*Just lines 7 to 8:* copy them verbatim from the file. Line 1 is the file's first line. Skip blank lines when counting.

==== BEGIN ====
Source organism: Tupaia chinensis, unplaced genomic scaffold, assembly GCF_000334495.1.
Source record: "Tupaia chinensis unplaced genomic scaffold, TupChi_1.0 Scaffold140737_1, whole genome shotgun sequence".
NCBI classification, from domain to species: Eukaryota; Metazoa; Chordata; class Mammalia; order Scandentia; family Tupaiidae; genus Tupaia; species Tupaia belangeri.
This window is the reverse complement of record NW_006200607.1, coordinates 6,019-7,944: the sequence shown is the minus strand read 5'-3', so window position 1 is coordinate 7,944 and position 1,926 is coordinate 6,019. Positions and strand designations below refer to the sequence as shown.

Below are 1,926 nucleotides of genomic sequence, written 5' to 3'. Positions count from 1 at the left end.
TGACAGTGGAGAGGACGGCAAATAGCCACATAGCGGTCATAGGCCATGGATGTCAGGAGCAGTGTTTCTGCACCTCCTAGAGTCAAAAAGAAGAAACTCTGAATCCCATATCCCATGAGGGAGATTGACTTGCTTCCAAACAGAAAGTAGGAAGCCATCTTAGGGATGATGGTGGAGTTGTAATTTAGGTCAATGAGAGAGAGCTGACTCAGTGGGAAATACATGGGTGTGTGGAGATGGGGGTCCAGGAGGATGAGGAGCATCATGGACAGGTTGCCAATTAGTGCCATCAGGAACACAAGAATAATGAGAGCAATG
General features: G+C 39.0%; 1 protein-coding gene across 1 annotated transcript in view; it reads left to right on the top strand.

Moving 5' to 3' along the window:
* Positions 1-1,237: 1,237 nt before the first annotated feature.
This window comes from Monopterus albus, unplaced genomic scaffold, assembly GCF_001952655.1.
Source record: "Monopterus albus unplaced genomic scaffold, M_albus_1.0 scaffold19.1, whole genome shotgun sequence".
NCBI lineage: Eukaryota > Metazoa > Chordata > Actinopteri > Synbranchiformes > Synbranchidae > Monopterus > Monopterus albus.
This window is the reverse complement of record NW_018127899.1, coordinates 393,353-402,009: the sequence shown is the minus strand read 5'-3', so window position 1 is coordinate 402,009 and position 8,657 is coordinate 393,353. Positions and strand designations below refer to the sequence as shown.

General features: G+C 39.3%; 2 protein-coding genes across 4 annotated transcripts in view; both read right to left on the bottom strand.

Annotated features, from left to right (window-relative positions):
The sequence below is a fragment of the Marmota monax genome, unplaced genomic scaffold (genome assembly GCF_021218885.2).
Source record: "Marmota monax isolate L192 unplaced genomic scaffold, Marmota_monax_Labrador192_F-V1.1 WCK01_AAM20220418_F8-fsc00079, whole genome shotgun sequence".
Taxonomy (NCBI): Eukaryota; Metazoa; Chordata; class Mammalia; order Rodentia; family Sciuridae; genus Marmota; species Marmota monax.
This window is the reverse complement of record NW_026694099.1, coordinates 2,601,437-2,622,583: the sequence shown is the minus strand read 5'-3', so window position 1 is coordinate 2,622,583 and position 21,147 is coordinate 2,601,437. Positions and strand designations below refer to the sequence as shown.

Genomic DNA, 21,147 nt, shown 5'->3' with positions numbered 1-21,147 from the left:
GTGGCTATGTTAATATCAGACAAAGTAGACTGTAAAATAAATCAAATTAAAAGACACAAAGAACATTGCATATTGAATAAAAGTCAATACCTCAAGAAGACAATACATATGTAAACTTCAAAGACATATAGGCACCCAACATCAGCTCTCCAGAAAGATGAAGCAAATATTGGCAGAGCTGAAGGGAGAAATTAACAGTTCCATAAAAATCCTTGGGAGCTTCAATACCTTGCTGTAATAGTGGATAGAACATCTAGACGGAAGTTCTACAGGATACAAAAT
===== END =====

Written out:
General features: G+C 39.0%; 1 protein-coding gene across 1 annotated transcript in view; it reads left to right on the top strand.

Moving 5' to 3' along the window: